In the early 1980s, O’Reilly worked as a volunteer at the Lorton Federal Penitentiary, teaching the philosophies of Aristotle and Aquinas to inmates, specifically focusing in terms of remembering what one really wants and the management of the appetites by right reason in the context of working to avoid evil outcomes; subjects which he found were completely foreign to inmates who he found were managed by raging testosterone, violence, and wild sexuality all mixed together with the inability to make good choices. O’Reilly then worked as a political gadfly for an Israeli activist in Washington D.C., in which he noticed an underlying declining philosophical heritage, typical of the West. [4]

In 1985, O’Reilly attempted a first draft of his philosophy in circa 1985 entitled The River of Gold: Politics of the Soul, outlining a public philosophy rooted in ancient Greek metaphysics, focused on virtue and ethics; but found little public interest in this version aside from a few academics. In circa 1995, he saw a banner that read “How to Manage Your What?”, which instilled in him, ‘with startling force’, the idea that a book entitled How to Manage Your DICK, could act as an eye-opener or Trojan horse for an open-ended exploration for his common moral philosophy for America. He then began to dig into research and reading to framework his philosophy. His first clue came from Freudian energy psychology model of the mind, which is best described in his own words: [4]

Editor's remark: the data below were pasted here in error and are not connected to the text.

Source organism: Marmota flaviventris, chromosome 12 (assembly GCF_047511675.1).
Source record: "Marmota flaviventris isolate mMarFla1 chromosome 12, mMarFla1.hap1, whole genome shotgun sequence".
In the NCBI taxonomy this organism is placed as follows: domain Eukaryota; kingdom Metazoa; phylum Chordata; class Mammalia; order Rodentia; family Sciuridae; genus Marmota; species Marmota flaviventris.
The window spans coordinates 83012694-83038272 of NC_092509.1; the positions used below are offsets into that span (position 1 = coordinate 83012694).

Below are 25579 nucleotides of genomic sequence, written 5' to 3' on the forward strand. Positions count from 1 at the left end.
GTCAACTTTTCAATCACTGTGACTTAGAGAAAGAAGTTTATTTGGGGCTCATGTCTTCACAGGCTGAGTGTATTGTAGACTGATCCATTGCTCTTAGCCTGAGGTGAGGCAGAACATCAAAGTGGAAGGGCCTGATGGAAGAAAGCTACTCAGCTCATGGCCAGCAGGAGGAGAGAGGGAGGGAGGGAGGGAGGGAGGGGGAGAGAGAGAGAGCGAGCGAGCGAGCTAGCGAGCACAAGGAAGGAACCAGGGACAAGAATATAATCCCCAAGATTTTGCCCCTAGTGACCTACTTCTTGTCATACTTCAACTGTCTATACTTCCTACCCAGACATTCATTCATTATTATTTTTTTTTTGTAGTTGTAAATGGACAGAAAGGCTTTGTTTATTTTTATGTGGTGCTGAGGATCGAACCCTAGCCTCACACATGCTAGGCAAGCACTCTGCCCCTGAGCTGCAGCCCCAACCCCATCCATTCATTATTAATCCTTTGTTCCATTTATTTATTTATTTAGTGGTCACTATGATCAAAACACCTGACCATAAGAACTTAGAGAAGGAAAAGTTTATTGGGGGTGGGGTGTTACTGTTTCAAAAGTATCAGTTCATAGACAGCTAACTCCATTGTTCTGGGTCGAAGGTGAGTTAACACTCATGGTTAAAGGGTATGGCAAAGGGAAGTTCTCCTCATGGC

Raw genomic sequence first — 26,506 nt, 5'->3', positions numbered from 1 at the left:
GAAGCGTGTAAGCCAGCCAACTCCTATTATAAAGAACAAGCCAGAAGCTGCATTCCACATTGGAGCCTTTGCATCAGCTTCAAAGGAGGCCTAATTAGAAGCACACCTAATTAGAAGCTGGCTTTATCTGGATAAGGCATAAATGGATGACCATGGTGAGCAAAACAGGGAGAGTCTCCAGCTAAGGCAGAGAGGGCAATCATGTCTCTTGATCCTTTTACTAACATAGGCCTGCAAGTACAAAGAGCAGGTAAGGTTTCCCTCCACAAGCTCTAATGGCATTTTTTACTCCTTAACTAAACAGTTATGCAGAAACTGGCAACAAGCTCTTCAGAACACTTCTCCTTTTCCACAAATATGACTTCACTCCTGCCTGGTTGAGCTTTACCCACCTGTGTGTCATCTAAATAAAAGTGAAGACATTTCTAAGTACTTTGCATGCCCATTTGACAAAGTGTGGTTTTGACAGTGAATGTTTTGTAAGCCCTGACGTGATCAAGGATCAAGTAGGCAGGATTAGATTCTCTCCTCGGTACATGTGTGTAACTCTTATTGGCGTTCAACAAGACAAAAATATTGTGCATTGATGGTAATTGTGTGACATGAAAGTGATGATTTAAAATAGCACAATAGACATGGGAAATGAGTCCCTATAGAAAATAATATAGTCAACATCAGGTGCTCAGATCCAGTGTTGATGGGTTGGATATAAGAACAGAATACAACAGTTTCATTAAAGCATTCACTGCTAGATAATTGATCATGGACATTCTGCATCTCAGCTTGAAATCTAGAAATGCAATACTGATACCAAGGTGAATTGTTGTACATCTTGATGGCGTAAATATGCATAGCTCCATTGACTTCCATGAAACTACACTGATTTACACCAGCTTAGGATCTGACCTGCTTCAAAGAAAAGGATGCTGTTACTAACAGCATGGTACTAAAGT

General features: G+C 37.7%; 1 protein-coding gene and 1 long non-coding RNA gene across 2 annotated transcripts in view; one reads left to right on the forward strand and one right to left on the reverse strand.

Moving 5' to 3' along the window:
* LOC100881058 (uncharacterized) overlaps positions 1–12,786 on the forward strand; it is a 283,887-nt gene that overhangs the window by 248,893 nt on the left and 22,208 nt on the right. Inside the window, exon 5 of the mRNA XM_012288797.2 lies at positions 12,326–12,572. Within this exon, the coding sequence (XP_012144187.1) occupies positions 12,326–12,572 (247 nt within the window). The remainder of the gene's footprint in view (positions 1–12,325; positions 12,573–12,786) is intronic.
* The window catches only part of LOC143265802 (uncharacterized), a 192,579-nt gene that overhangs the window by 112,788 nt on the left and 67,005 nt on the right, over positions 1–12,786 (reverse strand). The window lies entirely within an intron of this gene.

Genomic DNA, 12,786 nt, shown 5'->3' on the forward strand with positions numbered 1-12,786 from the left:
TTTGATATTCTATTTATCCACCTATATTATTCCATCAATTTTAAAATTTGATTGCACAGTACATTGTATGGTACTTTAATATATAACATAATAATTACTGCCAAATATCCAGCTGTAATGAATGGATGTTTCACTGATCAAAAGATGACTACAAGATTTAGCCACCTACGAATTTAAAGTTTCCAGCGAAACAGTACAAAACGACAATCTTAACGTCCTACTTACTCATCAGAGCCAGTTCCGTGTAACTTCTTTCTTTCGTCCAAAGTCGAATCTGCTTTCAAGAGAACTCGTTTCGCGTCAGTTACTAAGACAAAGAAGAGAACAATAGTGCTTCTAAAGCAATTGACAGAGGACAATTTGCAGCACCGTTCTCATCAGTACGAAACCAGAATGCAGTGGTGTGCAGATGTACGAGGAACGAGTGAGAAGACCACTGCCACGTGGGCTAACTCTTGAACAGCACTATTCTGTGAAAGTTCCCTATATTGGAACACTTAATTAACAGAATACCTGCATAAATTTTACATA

“The fundamental breakthrough came in trying to find a bridge between the metaphysics of Aristotle, Plato and Aquinas, and the extraordinary insights of new age and other spiritual philosophies. It began with a reflection on the inadequacy of modern epistemology and psychology in dealing with the problem of evil and bad choices. How can you know what is a good choice or a bad choice unless there is a mechanism whereby human beings can know truth?